Greater self-awareness will highlight personal development areas, and these will obviously differ for each individual.
Once you have a greater understanding of the leadership behaviours you would like to focus on developing, it is time to look for support to help you and there is a vast amount of support available.
The number of books and podcasts focusing on leadership is quite astounding and for anyone who is willing and motivated to invest time in reading and listening, so much can be learned in this way.
Most of us are time poor and we need motivation to keep us on track and may wish to consider engaging a personal coach to support this journey.
Again, the number of coaches available is overwhelming and it is worth investing some serious time into finding the right person with the right skills for you.
Many universities and independent companies run leadership training programmes in a traditional classroom setting or on a virtual basis.
This formal approach can be valuable if you are motivated to gain a recognised qualification that may help you further your career or perhaps you would value the opportunity to step outside your normal environment and dedicate some time to learning.
These courses do require a significant investment in time attending the course itself and completing the set work and, of course, the cost of the course itself.
Becoming a better leader is an objective shared by many of us and there is definitely a lot of support to help us achieve this goal.
To progress requires an investment of our time to develop greater self-awareness, being honest with ourselves and being brave, potentially listening to feedback that opens blind spots that are unknown and unexpected.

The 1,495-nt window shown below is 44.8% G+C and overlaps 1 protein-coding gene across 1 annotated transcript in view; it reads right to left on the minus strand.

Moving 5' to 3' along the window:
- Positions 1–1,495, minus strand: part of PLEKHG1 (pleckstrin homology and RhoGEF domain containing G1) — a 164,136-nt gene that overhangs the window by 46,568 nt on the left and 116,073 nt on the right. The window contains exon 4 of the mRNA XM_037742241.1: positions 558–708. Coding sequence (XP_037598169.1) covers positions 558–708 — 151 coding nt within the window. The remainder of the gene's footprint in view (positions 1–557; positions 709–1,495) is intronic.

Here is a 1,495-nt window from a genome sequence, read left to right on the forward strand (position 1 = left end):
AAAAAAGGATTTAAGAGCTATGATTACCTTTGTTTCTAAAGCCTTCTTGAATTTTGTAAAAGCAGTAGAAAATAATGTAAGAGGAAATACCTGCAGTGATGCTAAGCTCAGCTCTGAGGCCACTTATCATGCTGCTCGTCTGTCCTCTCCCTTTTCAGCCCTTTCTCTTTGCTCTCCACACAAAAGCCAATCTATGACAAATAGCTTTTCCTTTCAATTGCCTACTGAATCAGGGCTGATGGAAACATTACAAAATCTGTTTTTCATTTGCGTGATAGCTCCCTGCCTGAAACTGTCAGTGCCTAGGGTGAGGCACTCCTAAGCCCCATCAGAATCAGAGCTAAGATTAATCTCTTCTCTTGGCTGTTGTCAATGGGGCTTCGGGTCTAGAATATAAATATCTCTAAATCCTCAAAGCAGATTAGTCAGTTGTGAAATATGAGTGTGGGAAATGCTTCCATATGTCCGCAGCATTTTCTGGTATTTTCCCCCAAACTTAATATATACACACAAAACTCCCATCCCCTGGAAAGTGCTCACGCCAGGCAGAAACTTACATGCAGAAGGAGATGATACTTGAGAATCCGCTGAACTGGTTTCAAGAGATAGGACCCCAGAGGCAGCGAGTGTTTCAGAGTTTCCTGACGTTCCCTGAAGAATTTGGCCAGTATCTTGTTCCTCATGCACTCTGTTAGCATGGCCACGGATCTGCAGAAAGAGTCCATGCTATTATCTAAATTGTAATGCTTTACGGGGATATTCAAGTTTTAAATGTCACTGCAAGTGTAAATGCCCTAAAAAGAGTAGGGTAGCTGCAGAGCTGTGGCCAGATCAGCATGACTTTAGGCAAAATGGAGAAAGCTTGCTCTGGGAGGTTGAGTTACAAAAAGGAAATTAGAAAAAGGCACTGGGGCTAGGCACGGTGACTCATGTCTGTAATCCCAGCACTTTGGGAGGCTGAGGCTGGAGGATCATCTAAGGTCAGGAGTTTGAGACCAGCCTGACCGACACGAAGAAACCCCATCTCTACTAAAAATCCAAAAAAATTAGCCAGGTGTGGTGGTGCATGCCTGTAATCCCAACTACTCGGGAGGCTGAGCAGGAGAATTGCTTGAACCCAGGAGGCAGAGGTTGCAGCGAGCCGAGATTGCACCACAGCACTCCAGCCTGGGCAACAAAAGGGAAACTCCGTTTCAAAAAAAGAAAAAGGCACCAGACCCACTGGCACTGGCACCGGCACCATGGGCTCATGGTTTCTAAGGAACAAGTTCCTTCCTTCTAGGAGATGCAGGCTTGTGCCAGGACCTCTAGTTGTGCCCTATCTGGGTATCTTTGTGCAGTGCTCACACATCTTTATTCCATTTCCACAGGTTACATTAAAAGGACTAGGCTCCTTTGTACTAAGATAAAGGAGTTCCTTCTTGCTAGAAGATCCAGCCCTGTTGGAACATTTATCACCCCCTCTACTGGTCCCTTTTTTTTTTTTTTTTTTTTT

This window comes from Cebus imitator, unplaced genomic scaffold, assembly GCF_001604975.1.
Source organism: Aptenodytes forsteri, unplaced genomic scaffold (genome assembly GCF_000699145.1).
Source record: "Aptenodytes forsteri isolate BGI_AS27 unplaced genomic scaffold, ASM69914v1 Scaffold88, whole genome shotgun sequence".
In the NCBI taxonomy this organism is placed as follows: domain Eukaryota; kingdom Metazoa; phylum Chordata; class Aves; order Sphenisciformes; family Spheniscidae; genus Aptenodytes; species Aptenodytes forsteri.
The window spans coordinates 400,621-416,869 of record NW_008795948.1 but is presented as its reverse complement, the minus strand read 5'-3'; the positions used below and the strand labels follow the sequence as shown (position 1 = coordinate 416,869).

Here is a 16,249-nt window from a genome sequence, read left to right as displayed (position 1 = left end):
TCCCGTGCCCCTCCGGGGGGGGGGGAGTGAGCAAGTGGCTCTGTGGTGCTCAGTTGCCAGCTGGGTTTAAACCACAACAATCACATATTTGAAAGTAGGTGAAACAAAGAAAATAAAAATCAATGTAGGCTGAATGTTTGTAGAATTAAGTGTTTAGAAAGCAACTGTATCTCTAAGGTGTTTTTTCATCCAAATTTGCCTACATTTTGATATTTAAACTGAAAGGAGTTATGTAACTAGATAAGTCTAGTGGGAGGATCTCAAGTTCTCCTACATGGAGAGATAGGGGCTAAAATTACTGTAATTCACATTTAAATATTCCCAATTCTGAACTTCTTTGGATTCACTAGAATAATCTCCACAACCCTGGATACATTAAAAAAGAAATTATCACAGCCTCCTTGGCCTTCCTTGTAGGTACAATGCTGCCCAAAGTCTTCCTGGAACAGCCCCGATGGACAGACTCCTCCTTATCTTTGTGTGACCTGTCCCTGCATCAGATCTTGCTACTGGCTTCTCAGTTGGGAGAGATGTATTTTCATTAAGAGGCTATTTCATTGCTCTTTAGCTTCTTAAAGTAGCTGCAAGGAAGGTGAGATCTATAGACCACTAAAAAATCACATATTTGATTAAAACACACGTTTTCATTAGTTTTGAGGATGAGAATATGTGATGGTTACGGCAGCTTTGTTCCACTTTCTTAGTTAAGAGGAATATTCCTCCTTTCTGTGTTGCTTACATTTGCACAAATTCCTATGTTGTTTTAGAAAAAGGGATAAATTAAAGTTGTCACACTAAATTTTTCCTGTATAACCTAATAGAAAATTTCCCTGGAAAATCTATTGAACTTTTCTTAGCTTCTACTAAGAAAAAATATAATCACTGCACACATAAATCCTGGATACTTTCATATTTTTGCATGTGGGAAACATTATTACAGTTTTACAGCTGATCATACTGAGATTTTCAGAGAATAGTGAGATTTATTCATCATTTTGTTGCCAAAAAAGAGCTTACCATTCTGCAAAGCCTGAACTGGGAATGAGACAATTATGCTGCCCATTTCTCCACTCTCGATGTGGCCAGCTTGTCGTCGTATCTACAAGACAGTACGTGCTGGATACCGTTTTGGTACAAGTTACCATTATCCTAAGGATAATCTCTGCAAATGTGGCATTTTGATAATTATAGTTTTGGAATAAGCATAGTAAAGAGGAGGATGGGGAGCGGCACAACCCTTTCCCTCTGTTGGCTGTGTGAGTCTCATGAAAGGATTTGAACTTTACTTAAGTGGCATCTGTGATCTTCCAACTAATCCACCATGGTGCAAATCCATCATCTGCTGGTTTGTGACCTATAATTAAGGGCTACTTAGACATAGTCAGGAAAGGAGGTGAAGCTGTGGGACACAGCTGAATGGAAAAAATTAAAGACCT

Choosing to act and improve requires self-motivation and commitment but doing so not only improves individuals as leaders in the workplace, but potentially has benefits in our personal lives.
The best leaders, of course, appreciate that as well as developing their own behaviours and leadership skills, they also need to create and manage amazing teams and next month we will explore this topic, discussing tools and techniques to help leaders develop high-performing teams.
When it comes to the subject of people management, every organisation aims to create high-performing teams and one of the key contributing factors to success is leadership and management. We know that good leadership and management is vital to gain the greatest contribution from our people, but how do we define a good leader and how does a great leader differ from a great manager?
We all have vivid personal experiences of leaders and managers and can recount stories of great bosses and those who were not so great, but articulating exactly what characteristics make a great leader or manager is hard.
Who is the best manager you have ever worked for? Try articulating concisely what made them great?
I bet most people find it much easier to describe the characteristics of their worst manager rather than their best and can offer countless examples of their failures and how truly awful they were to work for.